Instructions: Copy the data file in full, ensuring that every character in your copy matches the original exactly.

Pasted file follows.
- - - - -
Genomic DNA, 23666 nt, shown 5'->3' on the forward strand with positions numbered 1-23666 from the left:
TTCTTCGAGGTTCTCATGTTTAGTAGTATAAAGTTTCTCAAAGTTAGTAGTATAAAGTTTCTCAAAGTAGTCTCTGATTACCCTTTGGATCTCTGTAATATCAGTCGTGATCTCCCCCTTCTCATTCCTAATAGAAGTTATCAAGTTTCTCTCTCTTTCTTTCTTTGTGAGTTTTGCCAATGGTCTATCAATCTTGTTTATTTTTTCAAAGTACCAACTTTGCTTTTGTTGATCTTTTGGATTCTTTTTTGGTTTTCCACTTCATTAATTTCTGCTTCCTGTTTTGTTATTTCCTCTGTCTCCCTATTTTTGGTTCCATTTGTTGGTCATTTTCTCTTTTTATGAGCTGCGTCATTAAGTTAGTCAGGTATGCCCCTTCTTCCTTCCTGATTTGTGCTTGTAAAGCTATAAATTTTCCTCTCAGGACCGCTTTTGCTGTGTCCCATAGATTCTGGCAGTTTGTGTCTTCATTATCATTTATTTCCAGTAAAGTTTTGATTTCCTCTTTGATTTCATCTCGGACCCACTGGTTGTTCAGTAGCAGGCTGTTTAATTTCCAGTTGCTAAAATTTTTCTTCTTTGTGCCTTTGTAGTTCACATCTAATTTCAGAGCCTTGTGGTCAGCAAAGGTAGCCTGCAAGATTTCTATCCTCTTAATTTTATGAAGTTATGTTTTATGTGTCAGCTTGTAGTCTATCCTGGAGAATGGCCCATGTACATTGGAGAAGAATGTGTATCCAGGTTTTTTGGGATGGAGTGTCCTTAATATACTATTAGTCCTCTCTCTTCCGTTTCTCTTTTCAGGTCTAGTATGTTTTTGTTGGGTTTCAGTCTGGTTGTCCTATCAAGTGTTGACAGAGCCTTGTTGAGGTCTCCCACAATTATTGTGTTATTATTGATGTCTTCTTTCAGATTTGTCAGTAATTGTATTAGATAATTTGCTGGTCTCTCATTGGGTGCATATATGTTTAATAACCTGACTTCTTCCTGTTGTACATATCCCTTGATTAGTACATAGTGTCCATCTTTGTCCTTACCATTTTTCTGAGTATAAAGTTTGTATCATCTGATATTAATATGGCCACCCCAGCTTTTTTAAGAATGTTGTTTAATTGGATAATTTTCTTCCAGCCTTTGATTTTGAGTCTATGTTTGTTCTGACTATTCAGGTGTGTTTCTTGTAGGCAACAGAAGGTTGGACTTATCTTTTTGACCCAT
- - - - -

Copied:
Genomic DNA, 23666 nt, shown 5'->3' on the forward strand with positions numbered 1-23666 from the left:
TTCTTCGAGGTTCTCATGTTTAGTAGTATAAAGTTTCTCAAAGTTAGTAGTATAAAGTTTCTCAAAGTAGTCTCTGATTACCCTTTGGATCTCTGTAATATCAGTCGTGATCTCCCCCTTCTCATTCCTAATAGAAGTTATCAAGTTTCTCTCTCTTTCTTTCTTTGTGAGTTTTGCCAATGGTCTATCAATCTTGTTTATTTTTTCAAAGTACCAACTTTGCTTTTGTTGATCTTTTGGATTCTTTTTTGGTTTTCCACTTCATTAATTTCTGCTTCCTGTTTTGTTATTTCCTCTGTCTCCCTATTTTTGGTTCCATTTGTTGGTCATTTTCTCTTTTTATGAGCTGCGTCATTAAGTTAGTCAGGTATGCCCCTTCTTCCTTCCTGATTTGTGCTTGTAAAGCTATAAATTTTCCTCTCAGGACCGCTTTTGCTGTGTCCCATAGATTCTGGCAGTTTGTGTCTTCATTATCATTTATTTCCAGTAAAGTTTTGATTTCCTCTTTGATTTCATCTCGGACCCACTGGTTGTTCAGTAGCAGGCTGTTTAATTTCCAGTTGCTAAAATTTTTCTTCTTTGTGCCTTTGTAGTTCACATCTAATTTCAGAGCCTTGTGGTCAGCAAAGGTAGCCTGCAAGATTTCTATCCTCTTAATTTTATGAAGTTATGTTTTATGTGTCAGCTTGTAGTCTATCCTGGAGAATGGCCCATGTACATTGGAGAAGAATGTGTATCCAGGTTTTTTGGGATGGAGTGTCCTTAATATACTATTAGTCCTCTCTCTTCCGTTTCTCTTTTCAGGTCTAGTATGTTTTTGTTGGGTTTCAGTCTGGTTGTCCTATCAAGTGTTGACAGAGCCTTGTTGAGGTCTCCCACAATTATTGTGTTATTATTGATGTCTTCTTTCAGATTTGTCAGTAATTGTATTAGATAATTTGCTGGTCTCTCATTGGGTGCATATATGTTTAATAACCTGACTTCTTCCTGTTGTACATATCCCTTGATTAGTACATAGTGTCCATCTTTGTCCTTACCATTTTTCTGAGTATAAAGTTTGTATCATCTGATATTAATATGGCCACCCCAGCTTTTTTAAGAATGTTGTTTAATTGGATAATTTTCTTCCAGCCTTTGATTTTGAGTCTATGTTTGTTCTGACTATTCAGGTGTGTTTCTTGTAGGCAACAGAAGGTTGGACTTATCTTTTTGACCCAT